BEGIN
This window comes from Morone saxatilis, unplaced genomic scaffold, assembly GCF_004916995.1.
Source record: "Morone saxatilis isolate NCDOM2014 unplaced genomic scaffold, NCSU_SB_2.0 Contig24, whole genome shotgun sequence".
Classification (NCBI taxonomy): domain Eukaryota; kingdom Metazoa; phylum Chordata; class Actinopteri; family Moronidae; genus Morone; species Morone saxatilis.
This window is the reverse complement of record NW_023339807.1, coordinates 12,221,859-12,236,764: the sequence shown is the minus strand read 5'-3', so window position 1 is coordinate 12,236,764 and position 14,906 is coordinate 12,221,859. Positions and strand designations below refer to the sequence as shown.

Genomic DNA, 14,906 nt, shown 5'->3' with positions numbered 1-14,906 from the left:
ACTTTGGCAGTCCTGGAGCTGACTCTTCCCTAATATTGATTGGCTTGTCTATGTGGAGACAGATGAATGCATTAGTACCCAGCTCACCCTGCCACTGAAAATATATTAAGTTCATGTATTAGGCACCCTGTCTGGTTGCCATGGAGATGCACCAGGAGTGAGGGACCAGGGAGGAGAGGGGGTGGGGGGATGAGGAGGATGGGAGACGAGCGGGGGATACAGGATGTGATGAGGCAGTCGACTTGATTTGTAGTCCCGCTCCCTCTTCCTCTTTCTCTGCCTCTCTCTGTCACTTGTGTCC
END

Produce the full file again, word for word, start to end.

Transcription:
This window comes from Morone saxatilis, unplaced genomic scaffold, assembly GCF_004916995.1.
Source record: "Morone saxatilis isolate NCDOM2014 unplaced genomic scaffold, NCSU_SB_2.0 Contig24, whole genome shotgun sequence".
Classification (NCBI taxonomy): domain Eukaryota; kingdom Metazoa; phylum Chordata; class Actinopteri; family Moronidae; genus Morone; species Morone saxatilis.
This window is the reverse complement of record NW_023339807.1, coordinates 12,221,859-12,236,764: the sequence shown is the minus strand read 5'-3', so window position 1 is coordinate 12,236,764 and position 14,906 is coordinate 12,221,859. Positions and strand designations below refer to the sequence as shown.

Genomic DNA, 14,906 nt, shown 5'->3' with positions numbered 1-14,906 from the left:
ACTTTGGCAGTCCTGGAGCTGACTCTTCCCTAATATTGATTGGCTTGTCTATGTGGAGACAGATGAATGCATTAGTACCCAGCTCACCCTGCCACTGAAAATATATTAAGTTCATGTATTAGGCACCCTGTCTGGTTGCCATGGAGATGCACCAGGAGTGAGGGACCAGGGAGGAGAGGGGGTGGGGGGATGAGGAGGATGGGAGACGAGCGGGGGATACAGGATGTGATGAGGCAGTCGACTTGATTTGTAGTCCCGCTCCCTCTTCCTCTTTCTCTGCCTCTCTCTGTCACTTGTGTCC